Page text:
Tuesday, 7 October 2014

Could you be happier at work if you worked like a volunteer?

Be happier at work by working like a volunteer. 

You might have heard the statement that to get more out of your job you should work like you own the company and perhaps that is true. I have been reflecting a little lately and think that working with a volunteer mindset is a good way to get more enjoyment from your work. 
Here are three simple reasons: 
  • Volunteers choose to work there 
This is a big shift in thinking... rather than having to go to work (insert groan here) if we approach this as a choice that we make then we are more empowered. Volunteers choose to give what they can because they want to and they care. 
If we give what we can rather than just what we are 'paid to do' or 'what is in our job description' or even because 'the outcome is part of my professional development plan' then we get to stretch ourselves, show the best of ourselves and, if this is what you want, create a positive name for our selves.  
  • Volunteers work because they believe in their organisation 
Volunteers usually believe in the organisations they choose to give their time and energy to. If your organisation has a organisational culture statement, stated values or philosophy then get to know them and understand what this looks like and feels like in action. Embrace and exude those parts of the philosophy that knit with your values. 
The volunteers I have seen often share their volunteer work with as much if not more passion and enthusiasm than their day jobs so imagine the positivity you can create adopting this attitude about your work. 
  • Volunteers feel good in their work because they are contributing to something worthwhile
This is how volunteers stick with it even when the work they are doing is hard, time consuming or unpleasant. When I am cleaning the toilets at our local playcentre (a family/whanau led early childhood setting) I don't really mind as I know that it helps create the healthy, safe environment that we want for our children. 
Again if we find a way to feel like we are contributing to something outside of ourselves that has worth then even the mundane, difficult or unpleasant tasks will be easier to bear. 



Now this might all sound like a fairy tale version of the cut throat work environments some of us may work in. I know that there are challenges including employers that take advantage, difficult colleagues, unreasonable bosses, annoying clients to name a few (and this isn't even touching on the mechanical/technical frustrations we may be faced with) but this approach is working with a mindset that is about you and not necessarily the other people around you. If this approach doesn't work in your workplace then I urge you to volunteer in your community so you can experience the benefits of this perspective if nothing else.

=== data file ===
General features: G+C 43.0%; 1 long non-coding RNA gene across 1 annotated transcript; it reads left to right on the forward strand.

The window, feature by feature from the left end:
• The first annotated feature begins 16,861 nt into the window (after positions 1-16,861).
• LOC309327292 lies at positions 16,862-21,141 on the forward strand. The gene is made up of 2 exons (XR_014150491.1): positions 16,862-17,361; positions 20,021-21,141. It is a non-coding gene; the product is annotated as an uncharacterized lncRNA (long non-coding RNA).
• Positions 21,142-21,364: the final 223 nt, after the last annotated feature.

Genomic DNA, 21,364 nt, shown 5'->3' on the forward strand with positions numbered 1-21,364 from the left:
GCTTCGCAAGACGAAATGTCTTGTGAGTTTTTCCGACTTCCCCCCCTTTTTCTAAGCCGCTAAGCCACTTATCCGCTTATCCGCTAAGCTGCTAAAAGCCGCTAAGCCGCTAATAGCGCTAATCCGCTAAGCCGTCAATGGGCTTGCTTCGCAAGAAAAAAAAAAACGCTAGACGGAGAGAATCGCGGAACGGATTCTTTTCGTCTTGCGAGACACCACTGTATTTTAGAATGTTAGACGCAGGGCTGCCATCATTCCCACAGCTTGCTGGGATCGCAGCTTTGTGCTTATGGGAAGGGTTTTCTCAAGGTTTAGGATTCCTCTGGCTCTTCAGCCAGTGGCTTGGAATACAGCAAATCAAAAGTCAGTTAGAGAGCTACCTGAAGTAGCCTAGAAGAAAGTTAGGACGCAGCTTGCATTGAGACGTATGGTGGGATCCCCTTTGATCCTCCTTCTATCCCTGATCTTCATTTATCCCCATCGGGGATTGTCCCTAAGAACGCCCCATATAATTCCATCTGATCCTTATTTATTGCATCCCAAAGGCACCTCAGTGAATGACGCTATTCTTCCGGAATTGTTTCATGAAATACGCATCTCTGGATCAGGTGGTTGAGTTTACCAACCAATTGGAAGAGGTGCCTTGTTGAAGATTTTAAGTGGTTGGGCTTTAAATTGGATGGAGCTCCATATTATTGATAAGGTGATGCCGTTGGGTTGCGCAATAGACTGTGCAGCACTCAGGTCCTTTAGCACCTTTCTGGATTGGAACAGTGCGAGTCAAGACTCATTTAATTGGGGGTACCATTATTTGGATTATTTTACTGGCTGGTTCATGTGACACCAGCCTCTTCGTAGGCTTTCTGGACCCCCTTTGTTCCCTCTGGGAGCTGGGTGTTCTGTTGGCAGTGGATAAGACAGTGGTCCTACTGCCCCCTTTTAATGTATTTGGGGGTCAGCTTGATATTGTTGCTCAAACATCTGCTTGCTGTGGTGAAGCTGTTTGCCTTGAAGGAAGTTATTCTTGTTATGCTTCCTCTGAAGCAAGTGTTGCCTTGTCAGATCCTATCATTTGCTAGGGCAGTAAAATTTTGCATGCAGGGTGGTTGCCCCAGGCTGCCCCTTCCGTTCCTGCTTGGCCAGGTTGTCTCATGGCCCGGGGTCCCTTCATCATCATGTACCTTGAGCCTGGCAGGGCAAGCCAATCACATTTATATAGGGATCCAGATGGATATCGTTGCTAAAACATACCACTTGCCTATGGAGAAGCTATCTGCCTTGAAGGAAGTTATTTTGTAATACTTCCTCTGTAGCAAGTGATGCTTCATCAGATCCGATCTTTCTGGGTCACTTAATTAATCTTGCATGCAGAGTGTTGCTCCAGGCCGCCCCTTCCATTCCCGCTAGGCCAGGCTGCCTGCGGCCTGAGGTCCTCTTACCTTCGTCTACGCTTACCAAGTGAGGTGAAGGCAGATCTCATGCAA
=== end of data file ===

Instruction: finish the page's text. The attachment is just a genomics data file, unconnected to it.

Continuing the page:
I guess perhaps this is also a call to change the culture of our workplaces too... imagine if we all worked like this, if we all gave what we were able to because it felt good to contribute, because we wanted to? Imagine as employers and managers if you embraced this mindset with your staff, offering them greater freedom in exchange for increased productivity perhaps. The other day I read a little article about Richard Branson with interest about offering employees unlimited vacation time, this kind of knits with the volunteer approach that I have been speaking about.  

There is a caveat here about working like a volunteer and that is managing your time so you maintain a balanced lifestyle. This is more about thinking how we spend our time and valuing all those things that are important to us. All ideas to think about I guess. 


Image from: http://blog.trophies2go.com/recognizing-volunteers/


2 comments:

  1. Love this idea Meg - actually when you run your own business it is like volunteering every day!! Tony Robbins talks about one of the 6 human needs being Contribution - I think it is a mind set as you say. :-)

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    1. Amen to contribution being a human need, I agree. It sits with establishing a sense of belonging as well which can make a big difference for teens. Thanks for your feedback Karen :)

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